Davey’s All-Star Game Memories

With the All-Star game at Citi Field fast approaching, it felt like a good time to stir the memories of former Mets manager Davey Johnson, who was in town herding his Washington Nationals this weekend. Johnson, a four-time All-Star himself (1968-70, ’73), was, of course, the skipper of the 1986 World Champion Mets when the longtime tradition tabbed him to helm the National League squad in 1987.

Johnson’s NL squad in ’87 found runs hard to come by, but they held firm until they were able to push two scores across the plate in the 13th inning and secured an All-Star shutout, 2-0. In fact, Johnson has always been associated with All-Star victories, as his NL teammates won all four games when he was on the roster in the ‘60s and ‘70s.

“Back then, just like it is now,” Johnson said proudly, “is always a great honor.”

Johnson’s best recollection of that game in ’87 naturally involved his pitchers. “I remember the game was out in Oakland, and the last guy to pitch for us was Sid (Fernandez) at the end of the game (who got the save).

“I had used the great Cubs closer, Lee Smith, for three innings (the longest stint by any NL hurler that night), and I guess I didn’t care about him (picture Davey smiling broadly as he said this). I needed Sid for the second half (of the Mets’ season).”

Hey, a win is a win, no matter how you get it. “We won the game, so that was pretty good.”

Johnson’s memories of his All-Star appearances are a little fuzzy, perhaps purposely, as he collected only one hit in his times at-bat, often filling in for Hall of Famers such as Rod Carew late in the game, and in ’69, he didn’t even make it into the game, which is a fate that befell many All-Stars in the days when sometimes a Willie Mays or a Hank Aaron would play the entire game.

Interestingly, Johnson’s teammates in the ’73 included eight future Hall of Famers. The AL squad placed nine future Hall of Famers onto their boxscore.

It’s always a juggling act for any All-Star manager these days of trying to win and trying to place every player into the boxscore.

“I remember I had Pedro Guerrero, just about the best hitter in the league at the time, and I didn’t start him. I gave him only one pinch-hit. I was trying to do him a favor cause I knew he had a little knee problem. But he was mad at me for a long time after that.”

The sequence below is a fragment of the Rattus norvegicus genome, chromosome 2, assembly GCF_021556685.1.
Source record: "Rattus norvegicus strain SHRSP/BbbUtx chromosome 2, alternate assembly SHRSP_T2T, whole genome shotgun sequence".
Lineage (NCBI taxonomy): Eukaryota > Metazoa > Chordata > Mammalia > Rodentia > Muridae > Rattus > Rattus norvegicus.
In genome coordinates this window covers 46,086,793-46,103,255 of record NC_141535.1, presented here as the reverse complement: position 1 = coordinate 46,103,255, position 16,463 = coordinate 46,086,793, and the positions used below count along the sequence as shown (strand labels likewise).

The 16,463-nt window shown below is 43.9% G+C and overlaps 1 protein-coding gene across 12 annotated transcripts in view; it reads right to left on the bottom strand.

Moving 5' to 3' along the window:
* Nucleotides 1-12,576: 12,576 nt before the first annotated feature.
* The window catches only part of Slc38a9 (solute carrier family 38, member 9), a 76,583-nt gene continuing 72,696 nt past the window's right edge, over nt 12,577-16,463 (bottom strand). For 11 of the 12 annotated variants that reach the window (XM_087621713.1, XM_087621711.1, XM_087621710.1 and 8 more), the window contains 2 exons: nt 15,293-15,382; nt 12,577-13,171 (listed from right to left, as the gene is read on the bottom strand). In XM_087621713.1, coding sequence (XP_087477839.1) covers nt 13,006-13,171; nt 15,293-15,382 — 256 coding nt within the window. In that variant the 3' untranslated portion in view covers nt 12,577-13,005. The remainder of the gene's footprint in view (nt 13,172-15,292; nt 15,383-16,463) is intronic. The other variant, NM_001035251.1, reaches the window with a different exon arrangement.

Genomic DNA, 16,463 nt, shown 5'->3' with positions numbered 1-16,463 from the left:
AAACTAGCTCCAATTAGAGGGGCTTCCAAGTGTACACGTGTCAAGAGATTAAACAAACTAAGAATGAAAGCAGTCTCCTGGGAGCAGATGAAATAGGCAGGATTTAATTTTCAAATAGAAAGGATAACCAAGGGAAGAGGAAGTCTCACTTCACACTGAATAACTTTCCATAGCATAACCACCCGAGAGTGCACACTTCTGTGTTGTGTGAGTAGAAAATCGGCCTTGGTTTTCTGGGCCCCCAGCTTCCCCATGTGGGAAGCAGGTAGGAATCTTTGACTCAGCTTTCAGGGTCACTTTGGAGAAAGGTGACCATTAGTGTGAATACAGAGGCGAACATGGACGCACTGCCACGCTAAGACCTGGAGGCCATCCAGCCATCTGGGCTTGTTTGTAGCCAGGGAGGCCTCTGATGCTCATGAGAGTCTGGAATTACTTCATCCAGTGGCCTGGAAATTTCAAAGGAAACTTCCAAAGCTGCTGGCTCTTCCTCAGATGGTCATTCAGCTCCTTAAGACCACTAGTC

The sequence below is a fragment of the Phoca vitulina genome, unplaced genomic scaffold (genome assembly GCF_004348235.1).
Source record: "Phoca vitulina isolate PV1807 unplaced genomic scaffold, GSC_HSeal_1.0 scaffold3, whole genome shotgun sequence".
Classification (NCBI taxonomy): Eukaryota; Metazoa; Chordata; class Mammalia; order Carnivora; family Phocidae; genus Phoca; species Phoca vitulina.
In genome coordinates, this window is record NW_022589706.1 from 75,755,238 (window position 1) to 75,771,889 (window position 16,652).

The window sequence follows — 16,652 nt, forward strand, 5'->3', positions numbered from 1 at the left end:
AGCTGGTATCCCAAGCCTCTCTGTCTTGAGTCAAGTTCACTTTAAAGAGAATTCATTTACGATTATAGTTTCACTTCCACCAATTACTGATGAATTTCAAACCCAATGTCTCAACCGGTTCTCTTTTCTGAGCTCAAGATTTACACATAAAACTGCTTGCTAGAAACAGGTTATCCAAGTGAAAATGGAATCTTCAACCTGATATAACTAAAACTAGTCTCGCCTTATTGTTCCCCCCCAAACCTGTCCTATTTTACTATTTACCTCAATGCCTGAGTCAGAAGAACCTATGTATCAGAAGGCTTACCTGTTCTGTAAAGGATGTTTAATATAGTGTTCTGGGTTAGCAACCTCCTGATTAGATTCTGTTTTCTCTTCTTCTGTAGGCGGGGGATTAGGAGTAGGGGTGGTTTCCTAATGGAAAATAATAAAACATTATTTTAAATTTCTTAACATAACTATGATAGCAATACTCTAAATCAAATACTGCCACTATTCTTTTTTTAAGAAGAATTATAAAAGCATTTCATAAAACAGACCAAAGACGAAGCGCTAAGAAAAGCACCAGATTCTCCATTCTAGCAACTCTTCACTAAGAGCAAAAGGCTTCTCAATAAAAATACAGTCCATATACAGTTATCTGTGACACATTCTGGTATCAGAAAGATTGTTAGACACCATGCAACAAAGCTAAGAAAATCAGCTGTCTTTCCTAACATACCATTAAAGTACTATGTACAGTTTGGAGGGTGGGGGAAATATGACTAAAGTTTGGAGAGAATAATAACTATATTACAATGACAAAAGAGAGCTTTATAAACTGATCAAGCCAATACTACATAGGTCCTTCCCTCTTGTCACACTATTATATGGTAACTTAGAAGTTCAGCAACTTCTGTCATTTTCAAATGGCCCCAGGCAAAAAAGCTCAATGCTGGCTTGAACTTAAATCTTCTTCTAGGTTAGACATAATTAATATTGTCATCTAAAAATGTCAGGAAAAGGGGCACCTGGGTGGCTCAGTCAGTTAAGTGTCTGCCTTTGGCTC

Guerrero lined out in the tenth against Tom Henke in his only at-bat, pinch-hitting for Steve Bedrosian.

“Managing the game is very difficult cause you’re trying to win the game and trying to get everybody into the game,” Johnson emphasized. “They made the trip, so you want to get everybody in, but at the same time you want to pay service to your league and to the team.”

Putting the roster together is also a way to get yourself into trouble.

“There’s always going to be guys who deserve to be there and who you just couldn’t squeeze onto the team.”

As it turned out, Johnson ended up managing six future Hall of Famers – Ryne Sandberg, Andre Dawson, Mike Schmidt, Gary Carter, Ozzie Smith, and Tony Gwynn. The AL team featured six future Hall of Famers as well – Rickey Henderson, Wade Boggs, Dave Winfield, Cal Ripken, Jr., George Brett, and Kirby Puckett.

Johnson, 70, will join Mets manager Terry Collins as the two baseline coaches for this year’s All Star game at Citi Field on July 16.

Both staffs will have a definitive Mets flavor. As is the custom, the managers of the World Series the previous year run the squads, and have choice over selecting two other current managers as coaches. San Francisco’s Bruce Bochy, himself a former Met (1982), went with Collins and Johnson. AL skipper Jim Leyland, chose ex-Mets Robin Ventura and John Gibbons.

“I’m looking forward to just being on the bench and helping out Bochy,” added Johnson, “and watching him squirm trying to win and trying to get everybody in.”

Posted under Andy Esposito, Boxscore, Four Games, Future Hall Of Famers, Lee Smith, New York Mets, Pitchers, Rod Carew, Sid Fernandez, Star Appearances, Teammates, Top Story, Washington Nationals

Davey’s All-Star Game Memories

With the All-Star game at Citi Field fast approaching, it felt like a good time to stir the memories of former Mets manager Davey Johnson, who was in town herding his Washington Nationals this weekend. Johnson, a four-time All-Star himself (1968-70, ’73), was, of course, the skipper of the 1986 World Champion Mets when the longtime tradition tabbed him to helm the National League squad in 1987.

Johnson’s NL squad in ’87 found runs hard to come by, but they held firm until they were able to push two scores across the plate in the 13th inning and secured an All-Star shutout, 2-0. In fact, Johnson has always been associated with All-Star victories, as his NL teammates won all four games when he was on the roster in the ‘60s and ‘70s.

“Back then, just like it is now,” Johnson said proudly, “is always a great honor.”

Johnson’s best recollection of that game in ’87 naturally involved his pitchers. “I remember the game was out in Oakland, and the last guy to pitch for us was Sid (Fernandez) at the end of the game (who got the save).

“I had used the great Cubs closer, Lee Smith, for three innings (the longest stint by any NL hurler that night), and I guess I didn’t care about him (picture Davey smiling broadly as he said this). I needed Sid for the second half (of the Mets’ season).”

Hey, a win is a win, no matter how you get it. “We won the game, so that was pretty good.”